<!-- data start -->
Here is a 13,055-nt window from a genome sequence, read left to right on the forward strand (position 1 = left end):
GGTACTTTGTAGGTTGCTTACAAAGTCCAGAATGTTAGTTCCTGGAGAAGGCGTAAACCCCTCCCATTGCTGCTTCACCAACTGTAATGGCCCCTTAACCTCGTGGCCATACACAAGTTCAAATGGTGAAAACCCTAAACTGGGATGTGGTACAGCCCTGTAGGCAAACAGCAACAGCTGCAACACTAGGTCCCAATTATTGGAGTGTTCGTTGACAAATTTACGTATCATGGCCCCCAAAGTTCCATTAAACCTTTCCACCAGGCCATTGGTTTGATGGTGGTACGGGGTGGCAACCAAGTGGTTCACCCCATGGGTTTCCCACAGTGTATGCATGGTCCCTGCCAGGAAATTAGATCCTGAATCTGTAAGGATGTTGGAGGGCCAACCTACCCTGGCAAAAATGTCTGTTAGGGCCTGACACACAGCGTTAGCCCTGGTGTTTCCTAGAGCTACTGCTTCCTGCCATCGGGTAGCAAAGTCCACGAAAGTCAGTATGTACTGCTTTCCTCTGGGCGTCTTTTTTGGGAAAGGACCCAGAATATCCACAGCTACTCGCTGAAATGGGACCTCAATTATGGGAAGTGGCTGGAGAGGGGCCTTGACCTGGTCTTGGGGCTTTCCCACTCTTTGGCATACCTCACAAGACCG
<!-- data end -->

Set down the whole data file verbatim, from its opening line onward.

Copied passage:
Here is a 13,055-nt window from a genome sequence, read left to right on the forward strand (position 1 = left end):
GGTACTTTGTAGGTTGCTTACAAAGTCCAGAATGTTAGTTCCTGGAGAAGGCGTAAACCCCTCCCATTGCTGCTTCACCAACTGTAATGGCCCCTTAACCTCGTGGCCATACACAAGTTCAAATGGTGAAAACCCTAAACTGGGATGTGGTACAGCCCTGTAGGCAAACAGCAACAGCTGCAACACTAGGTCCCAATTATTGGAGTGTTCGTTGACAAATTTACGTATCATGGCCCCCAAAGTTCCATTAAACCTTTCCACCAGGCCATTGGTTTGATGGTGGTACGGGGTGGCAACCAAGTGGTTCACCCCATGGGTTTCCCACAGTGTATGCATGGTCCCTGCCAGGAAATTAGATCCTGAATCTGTAAGGATGTTGGAGGGCCAACCTACCCTGGCAAAAATGTCTGTTAGGGCCTGACACACAGCGTTAGCCCTGGTGTTTCCTAGAGCTACTGCTTCCTGCCATCGGGTAGCAAAGTCCACGAAAGTCAGTATGTACTGCTTTCCTCTGGGCGTCTTTTTTGGGAAAGGACCCAGAATATCCACAGCTACTCGCTGAAATGGGACCTCAATTATGGGAAGTGGCTGGAGAGGGGCCTTGACCTGGTCTTGGGGCTTTCCCACTCTTTGGCATACCTCACAAGACCG